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on writing

I was encouraged by reading this compilation of quotations from C. S. Lewis on the topic of writing and writers. This collection of statements are excerpts from a variety of his previously published works, whether from his books or correspondence. 

Here are a few of my highlights... 

"Always write (and read) with the ear, not the eye. You should hear every sentence you write as if it was being read aloud or spoken. If it does not sound nice, try again."

"For every thought can be expressed in a number of different ways: and style is the art of expressing a given thought in the most beautiful words and rhythms of words."

"In life and art both, as it seems to me, we are always trying to catch in our net of successive moments something that is not successive."

"Isn’t it funny the way some combinations of words can give you—almost apart from their meaning—a thrill like music?"

"The only difference is that poetry makes use of that sort of feeling much more than prose and produces those effects by meter as well as by phrase."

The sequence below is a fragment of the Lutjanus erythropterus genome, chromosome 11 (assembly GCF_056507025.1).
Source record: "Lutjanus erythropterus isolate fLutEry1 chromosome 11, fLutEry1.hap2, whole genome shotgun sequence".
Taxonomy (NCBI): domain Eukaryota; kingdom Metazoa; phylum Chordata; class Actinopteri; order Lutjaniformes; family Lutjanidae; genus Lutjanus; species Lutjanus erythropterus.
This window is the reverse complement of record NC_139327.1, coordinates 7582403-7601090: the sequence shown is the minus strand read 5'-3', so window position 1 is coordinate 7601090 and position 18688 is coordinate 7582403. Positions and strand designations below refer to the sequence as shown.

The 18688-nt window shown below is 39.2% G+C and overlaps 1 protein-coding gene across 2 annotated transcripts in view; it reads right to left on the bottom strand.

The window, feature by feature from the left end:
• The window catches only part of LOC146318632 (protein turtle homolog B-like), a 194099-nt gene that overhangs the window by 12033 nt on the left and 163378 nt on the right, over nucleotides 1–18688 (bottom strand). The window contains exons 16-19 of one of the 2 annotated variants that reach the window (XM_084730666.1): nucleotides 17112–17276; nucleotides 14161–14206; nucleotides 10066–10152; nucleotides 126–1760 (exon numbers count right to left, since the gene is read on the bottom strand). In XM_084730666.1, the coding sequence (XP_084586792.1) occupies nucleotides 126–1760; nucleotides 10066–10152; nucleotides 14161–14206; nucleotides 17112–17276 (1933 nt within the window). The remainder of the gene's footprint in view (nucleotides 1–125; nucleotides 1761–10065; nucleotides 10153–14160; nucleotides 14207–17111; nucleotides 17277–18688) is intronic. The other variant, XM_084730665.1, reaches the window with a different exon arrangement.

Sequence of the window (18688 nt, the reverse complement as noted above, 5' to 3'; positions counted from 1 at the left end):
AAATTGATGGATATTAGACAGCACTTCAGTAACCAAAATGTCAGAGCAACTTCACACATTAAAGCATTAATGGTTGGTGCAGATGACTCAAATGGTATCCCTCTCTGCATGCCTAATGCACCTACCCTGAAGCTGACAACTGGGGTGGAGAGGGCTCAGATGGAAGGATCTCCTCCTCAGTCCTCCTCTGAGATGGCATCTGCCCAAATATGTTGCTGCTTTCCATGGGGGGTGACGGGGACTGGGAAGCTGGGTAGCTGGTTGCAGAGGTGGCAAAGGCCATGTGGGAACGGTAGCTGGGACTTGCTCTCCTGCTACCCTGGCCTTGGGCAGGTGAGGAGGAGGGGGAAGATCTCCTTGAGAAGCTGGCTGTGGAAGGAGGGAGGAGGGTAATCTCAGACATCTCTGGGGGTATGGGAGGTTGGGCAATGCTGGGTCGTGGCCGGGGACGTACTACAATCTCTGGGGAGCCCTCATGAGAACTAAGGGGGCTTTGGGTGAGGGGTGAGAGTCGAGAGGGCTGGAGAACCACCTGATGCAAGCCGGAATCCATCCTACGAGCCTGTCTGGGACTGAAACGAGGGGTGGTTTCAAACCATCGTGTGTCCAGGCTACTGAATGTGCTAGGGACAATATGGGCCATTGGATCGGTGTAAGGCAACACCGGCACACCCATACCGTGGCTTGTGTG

"For poetry too is a little incarnation, giving body to what had been before invisible and inaudible."

"Whenever one is talking, if one begins to utilize rhythm, metaphor, association, etc., one is beginning to use 'poetry'..."

"In a sense there is no such thing as poetry. It is not an element but a mode."

"He [the reader] does not despise real woods because he has read of enchanted woods: the reading makes all real woods a little enchanted."

"Any honest workmanship (whether making stories, shoes, or rabbit hutches) can be done to the glory of God."

_____________   

Taken from On Writing (and Writers): A Miscellany of Advice and Opinions, by C. S. Lewis (HarperOne, 2022)




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